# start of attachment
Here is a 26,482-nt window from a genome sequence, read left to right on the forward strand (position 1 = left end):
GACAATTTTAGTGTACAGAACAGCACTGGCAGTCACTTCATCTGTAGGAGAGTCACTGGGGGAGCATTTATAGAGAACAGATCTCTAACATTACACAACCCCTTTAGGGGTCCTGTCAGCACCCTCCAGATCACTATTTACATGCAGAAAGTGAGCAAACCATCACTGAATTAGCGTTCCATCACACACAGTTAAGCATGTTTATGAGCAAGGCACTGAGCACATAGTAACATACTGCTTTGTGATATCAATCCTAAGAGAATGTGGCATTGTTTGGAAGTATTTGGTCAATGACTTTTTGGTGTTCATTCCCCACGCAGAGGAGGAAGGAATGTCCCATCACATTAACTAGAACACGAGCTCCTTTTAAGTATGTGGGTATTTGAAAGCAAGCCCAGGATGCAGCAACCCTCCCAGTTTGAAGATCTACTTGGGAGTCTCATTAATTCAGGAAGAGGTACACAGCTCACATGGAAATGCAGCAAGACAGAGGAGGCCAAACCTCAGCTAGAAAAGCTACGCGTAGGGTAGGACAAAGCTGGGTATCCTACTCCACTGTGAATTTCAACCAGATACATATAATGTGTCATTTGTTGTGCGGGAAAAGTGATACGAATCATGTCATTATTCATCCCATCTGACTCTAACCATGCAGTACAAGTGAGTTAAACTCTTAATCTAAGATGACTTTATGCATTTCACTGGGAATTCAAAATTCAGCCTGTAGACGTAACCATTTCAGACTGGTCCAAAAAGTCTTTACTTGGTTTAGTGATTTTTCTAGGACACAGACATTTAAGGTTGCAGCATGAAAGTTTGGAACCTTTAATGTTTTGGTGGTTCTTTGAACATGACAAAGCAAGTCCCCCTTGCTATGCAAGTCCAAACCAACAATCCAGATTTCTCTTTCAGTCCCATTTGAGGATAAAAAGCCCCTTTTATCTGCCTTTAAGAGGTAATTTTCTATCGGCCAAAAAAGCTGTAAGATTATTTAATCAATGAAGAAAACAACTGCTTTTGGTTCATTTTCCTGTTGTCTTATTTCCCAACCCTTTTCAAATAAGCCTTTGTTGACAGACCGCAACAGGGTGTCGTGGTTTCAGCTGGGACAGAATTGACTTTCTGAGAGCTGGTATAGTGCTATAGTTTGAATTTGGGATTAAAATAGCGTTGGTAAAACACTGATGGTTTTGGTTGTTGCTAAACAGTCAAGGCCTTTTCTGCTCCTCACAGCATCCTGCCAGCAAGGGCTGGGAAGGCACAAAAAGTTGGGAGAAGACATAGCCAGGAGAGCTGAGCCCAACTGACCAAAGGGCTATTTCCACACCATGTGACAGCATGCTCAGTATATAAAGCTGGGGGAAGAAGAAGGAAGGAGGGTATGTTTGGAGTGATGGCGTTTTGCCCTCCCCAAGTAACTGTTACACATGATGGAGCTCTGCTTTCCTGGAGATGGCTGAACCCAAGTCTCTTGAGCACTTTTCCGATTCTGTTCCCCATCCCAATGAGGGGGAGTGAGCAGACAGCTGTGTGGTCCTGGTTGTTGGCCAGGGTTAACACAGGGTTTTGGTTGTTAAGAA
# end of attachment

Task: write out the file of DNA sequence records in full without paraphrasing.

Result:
Here is a 26,482-nt window from a genome sequence, read left to right on the forward strand (position 1 = left end):
GACAATTTTAGTGTACAGAACAGCACTGGCAGTCACTTCATCTGTAGGAGAGTCACTGGGGGAGCATTTATAGAGAACAGATCTCTAACATTACACAACCCCTTTAGGGGTCCTGTCAGCACCCTCCAGATCACTATTTACATGCAGAAAGTGAGCAAACCATCACTGAATTAGCGTTCCATCACACACAGTTAAGCATGTTTATGAGCAAGGCACTGAGCACATAGTAACATACTGCTTTGTGATATCAATCCTAAGAGAATGTGGCATTGTTTGGAAGTATTTGGTCAATGACTTTTTGGTGTTCATTCCCCACGCAGAGGAGGAAGGAATGTCCCATCACATTAACTAGAACACGAGCTCCTTTTAAGTATGTGGGTATTTGAAAGCAAGCCCAGGATGCAGCAACCCTCCCAGTTTGAAGATCTACTTGGGAGTCTCATTAATTCAGGAAGAGGTACACAGCTCACATGGAAATGCAGCAAGACAGAGGAGGCCAAACCTCAGCTAGAAAAGCTACGCGTAGGGTAGGACAAAGCTGGGTATCCTACTCCACTGTGAATTTCAACCAGATACATATAATGTGTCATTTGTTGTGCGGGAAAAGTGATACGAATCATGTCATTATTCATCCCATCTGACTCTAACCATGCAGTACAAGTGAGTTAAACTCTTAATCTAAGATGACTTTATGCATTTCACTGGGAATTCAAAATTCAGCCTGTAGACGTAACCATTTCAGACTGGTCCAAAAAGTCTTTACTTGGTTTAGTGATTTTTCTAGGACACAGACATTTAAGGTTGCAGCATGAAAGTTTGGAACCTTTAATGTTTTGGTGGTTCTTTGAACATGACAAAGCAAGTCCCCCTTGCTATGCAAGTCCAAACCAACAATCCAGATTTCTCTTTCAGTCCCATTTGAGGATAAAAAGCCCCTTTTATCTGCCTTTAAGAGGTAATTTTCTATCGGCCAAAAAAGCTGTAAGATTATTTAATCAATGAAGAAAACAACTGCTTTTGGTTCATTTTCCTGTTGTCTTATTTCCCAACCCTTTTCAAATAAGCCTTTGTTGACAGACCGCAACAGGGTGTCGTGGTTTCAGCTGGGACAGAATTGACTTTCTGAGAGCTGGTATAGTGCTATAGTTTGAATTTGGGATTAAAATAGCGTTGGTAAAACACTGATGGTTTTGGTTGTTGCTAAACAGTCAAGGCCTTTTCTGCTCCTCACAGCATCCTGCCAGCAAGGGCTGGGAAGGCACAAAAAGTTGGGAGAAGACATAGCCAGGAGAGCTGAGCCCAACTGACCAAAGGGCTATTTCCACACCATGTGACAGCATGCTCAGTATATAAAGCTGGGGGAAGAAGAAGGAAGGAGGGTATGTTTGGAGTGATGGCGTTTTGCCCTCCCCAAGTAACTGTTACACATGATGGAGCTCTGCTTTCCTGGAGATGGCTGAACCCAAGTCTCTTGAGCACTTTTCCGATTCTGTTCCCCATCCCAATGAGGGGGAGTGAGCAGACAGCTGTGTGGTCCTGGTTGTTGGCCAGGGTTAACACAGGGTTTTGGTTGTTAAGAA